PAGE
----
The Leafs have a cap space problem. That's the widely held view, at any rate. But do they? Short of a spy cam in the GMs office, we can't know for sure what the thinking behind the offseason moves yet to come is, and we have to guess, but the instinct to assume an NHL GM is stupid, so very stupid that he just signed too many players to too much money and is flailing around without a clue is fairly implausible now that Jim Benning is gone from the league. This is my take on the state of the team right now.

They don't have a cap space problem they have a roster evaluation and reconstruction process that has stalled out. It can be described in cap terms as something like $1.5 to $2 million that remains to be cut even if the goalie situation works out in the best possible way. But that's not what the problem is. The problem is the defence.

It has always been a meme out in the punditocracy that the Leafs are bad at defending and need help. They've needed help on defence for years, and even last season when the Leafs had the best defensive results in years, all those blowhards were still talking about defence. Well, I mean, yes, they really have needed better defenders. For years.

  • Ron Hainsey
  • Nikita Zaitsev
  • Cody Ceci
  • Tyson Barrie
  • Justin Holl
  • Luke Schenn
  • Jake McCabe

All of those defenders have played the wrong role for too many minutes at least some of the time as the Leafs looked to build a defence corps out of the ashes of decades of failure. Is John Klingberg about to join that list? Likely. He is the highest-risk signing of this offseason, the only one that gives me serious qualms about results that are going to really matter. And yet I do understand why he was signed – the gamble looked better than the known commodities.

So many people obsess about the cap hits of players – and blame the salary cap for all ills – that it becomes the paradigm that describes the team. Talk about player style, results contributions, ability, fit, what the hell ever, and someone will come along to complain that their contract isn't cheap enough. Sign a star player and tongues cluck about term. But ignore that Mitch Marner is overpaid and the Leafs aren't full of players loyally playing for 50% of their real value out of love for the fans. Forget the math entirely, and look at the team as players, at how it was built.

Fortune favoured the team with a period of being bad while the management seemed more than a little unaware of that fact. After Morgan Rielly was drafted with one good pick, they got lucky again by picking William Nylander at draft position well below where he should have been. Mitch Marner came next.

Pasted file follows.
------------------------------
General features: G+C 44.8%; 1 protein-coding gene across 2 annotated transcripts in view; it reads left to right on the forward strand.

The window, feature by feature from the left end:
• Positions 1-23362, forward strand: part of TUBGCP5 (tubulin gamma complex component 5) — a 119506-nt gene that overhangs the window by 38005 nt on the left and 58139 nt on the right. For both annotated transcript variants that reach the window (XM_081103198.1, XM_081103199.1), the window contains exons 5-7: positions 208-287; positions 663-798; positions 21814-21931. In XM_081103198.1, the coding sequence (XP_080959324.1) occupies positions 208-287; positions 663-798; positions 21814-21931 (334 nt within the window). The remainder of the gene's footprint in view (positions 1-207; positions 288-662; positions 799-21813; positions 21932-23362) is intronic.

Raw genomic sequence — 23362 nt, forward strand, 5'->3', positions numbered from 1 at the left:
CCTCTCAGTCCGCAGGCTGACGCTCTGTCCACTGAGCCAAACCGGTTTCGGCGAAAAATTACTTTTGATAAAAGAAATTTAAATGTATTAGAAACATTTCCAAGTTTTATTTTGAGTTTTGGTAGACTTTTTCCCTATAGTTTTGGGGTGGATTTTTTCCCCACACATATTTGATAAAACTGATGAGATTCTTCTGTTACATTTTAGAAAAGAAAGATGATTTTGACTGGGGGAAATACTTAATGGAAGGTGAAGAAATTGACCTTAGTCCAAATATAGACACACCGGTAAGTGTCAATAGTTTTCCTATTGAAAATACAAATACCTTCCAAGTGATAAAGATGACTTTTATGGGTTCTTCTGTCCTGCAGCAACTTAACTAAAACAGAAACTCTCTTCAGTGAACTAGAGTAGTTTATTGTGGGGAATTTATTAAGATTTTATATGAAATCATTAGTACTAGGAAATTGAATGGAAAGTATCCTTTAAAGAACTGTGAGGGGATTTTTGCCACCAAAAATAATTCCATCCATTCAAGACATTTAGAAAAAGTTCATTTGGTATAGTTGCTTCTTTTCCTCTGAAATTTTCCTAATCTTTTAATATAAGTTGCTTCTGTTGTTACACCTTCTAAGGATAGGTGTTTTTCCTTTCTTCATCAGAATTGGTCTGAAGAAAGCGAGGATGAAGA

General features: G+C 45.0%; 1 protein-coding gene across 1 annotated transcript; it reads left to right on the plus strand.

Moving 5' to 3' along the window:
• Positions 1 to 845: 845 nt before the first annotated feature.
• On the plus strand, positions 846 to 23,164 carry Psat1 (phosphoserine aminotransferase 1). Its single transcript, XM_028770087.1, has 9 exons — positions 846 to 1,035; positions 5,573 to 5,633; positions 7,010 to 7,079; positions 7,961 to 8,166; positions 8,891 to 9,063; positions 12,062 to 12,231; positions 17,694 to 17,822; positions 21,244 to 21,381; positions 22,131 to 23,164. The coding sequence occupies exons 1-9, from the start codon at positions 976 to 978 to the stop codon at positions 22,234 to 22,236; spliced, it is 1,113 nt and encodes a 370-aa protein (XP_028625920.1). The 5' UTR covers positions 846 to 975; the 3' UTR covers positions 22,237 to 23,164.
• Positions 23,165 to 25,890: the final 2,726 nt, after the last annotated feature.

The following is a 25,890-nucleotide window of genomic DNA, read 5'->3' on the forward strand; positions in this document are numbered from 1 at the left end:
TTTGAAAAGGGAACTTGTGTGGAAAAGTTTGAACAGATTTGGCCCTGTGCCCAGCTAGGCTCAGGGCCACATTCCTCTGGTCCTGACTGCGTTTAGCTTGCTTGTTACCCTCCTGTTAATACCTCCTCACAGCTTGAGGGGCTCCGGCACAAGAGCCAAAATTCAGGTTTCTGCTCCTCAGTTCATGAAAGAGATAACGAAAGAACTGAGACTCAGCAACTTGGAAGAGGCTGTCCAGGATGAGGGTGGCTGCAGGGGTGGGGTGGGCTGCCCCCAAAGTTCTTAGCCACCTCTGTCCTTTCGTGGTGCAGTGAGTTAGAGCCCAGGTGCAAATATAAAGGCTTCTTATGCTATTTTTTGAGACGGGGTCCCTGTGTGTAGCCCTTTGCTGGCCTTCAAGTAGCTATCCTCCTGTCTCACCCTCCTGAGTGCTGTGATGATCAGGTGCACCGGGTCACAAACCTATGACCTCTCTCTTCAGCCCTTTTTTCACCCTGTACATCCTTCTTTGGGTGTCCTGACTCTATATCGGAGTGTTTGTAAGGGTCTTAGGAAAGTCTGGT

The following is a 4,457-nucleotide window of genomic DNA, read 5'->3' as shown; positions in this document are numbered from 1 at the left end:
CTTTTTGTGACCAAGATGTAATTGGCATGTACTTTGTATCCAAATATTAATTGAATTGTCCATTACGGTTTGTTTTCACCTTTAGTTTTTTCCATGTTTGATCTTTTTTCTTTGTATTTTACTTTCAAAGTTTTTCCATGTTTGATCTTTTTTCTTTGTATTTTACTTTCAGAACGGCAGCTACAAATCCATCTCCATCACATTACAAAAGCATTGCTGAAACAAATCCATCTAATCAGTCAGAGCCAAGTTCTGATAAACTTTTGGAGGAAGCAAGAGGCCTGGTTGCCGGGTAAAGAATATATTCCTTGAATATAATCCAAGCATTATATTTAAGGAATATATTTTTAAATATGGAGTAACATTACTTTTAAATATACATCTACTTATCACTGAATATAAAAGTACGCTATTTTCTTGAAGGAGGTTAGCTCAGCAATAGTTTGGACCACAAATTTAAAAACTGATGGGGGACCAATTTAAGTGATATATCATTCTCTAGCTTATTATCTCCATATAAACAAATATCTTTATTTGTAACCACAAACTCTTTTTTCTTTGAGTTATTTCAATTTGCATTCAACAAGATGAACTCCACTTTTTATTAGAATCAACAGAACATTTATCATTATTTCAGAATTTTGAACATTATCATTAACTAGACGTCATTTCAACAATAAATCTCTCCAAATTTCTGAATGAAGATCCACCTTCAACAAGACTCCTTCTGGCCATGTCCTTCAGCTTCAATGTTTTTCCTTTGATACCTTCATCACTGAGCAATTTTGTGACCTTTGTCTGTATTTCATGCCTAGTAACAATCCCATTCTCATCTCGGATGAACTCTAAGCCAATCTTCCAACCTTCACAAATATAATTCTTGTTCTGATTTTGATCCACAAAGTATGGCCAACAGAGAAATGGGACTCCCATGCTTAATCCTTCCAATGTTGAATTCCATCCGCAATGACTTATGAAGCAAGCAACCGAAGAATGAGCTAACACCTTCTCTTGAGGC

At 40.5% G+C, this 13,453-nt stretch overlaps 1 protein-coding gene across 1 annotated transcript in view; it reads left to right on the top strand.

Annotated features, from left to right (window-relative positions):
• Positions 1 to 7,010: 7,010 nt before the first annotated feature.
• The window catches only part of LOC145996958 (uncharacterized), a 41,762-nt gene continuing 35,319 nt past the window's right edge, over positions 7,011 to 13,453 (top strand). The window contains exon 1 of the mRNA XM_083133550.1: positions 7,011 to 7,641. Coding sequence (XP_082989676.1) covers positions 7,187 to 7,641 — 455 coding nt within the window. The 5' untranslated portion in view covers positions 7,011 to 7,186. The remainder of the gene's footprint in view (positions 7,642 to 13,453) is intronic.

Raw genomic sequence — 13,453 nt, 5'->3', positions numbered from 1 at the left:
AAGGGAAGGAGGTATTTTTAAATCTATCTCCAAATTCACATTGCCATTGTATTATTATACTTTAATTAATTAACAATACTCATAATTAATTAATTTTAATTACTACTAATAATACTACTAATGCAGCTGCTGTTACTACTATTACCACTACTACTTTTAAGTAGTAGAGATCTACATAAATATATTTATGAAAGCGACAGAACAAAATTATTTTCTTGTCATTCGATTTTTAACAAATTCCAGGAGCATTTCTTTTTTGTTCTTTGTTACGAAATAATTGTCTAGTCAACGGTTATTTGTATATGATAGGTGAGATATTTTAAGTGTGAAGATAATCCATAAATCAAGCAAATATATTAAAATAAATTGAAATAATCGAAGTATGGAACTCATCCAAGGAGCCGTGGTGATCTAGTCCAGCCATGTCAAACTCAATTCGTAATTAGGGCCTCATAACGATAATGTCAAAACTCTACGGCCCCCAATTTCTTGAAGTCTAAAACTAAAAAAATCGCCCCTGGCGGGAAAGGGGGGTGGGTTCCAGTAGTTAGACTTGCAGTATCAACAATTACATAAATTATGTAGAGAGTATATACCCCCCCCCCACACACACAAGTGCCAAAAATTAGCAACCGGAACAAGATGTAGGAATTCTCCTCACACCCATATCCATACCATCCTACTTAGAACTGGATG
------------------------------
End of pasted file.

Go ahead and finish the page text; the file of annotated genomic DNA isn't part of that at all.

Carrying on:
Fortune then favoured the Leafs with a tank year at a time when the undisputed number one player was a centre, and they won the lottery. That filled the forward ranks. Or nearly. One of Steven Stamkos or John Tavares is a Maple Leaf in most alternate realities to this one, so the choice was made to add at forward. It's not like that wasn't an area of need, but it is true that that was a choice that set the course of the team. It's not John Tavares as a person, a cap hit or a player, it's that the Leafs still needed more quality forwards at the same time they really, really needed quality defenders.

Since then, they've added one single solitary legitimate defender capable of playing on the top pair in big minutes and making an impact. And fortune favoured the Leafs by striking Jake Muzzin down way too early.

But yes, their defence might function tolerably on average, but expectation of performance at the average without considering how wide the swings are between good days and bad is exactly how you end up overpaying a goalie – something widely understood about goalies, but not a thing that gets applied to teams as a whole too often. This gets expressed about the Leafs in a feels and eye-test way as "they're only good in the regular season" because the playoffs are different. And they are – they're not very many games against good opponents, and there isn't room for wild swings in results. You can't hide your weaknesses in the spotlight.

I don't think the Leafs have a cap problem, because I think they might be very willing to trade TJ Brodie. He's not going to be re-signed at the end of this year, but this isn't asset management, that woefully misunderstood term, this is longer term team management. The Leafs brass aren't looking at a chart of last year's results and deciding the roster from that. If Brodie is too old to re-sign because he won't live up to his next contract, which I think is true, then fix the problem this year.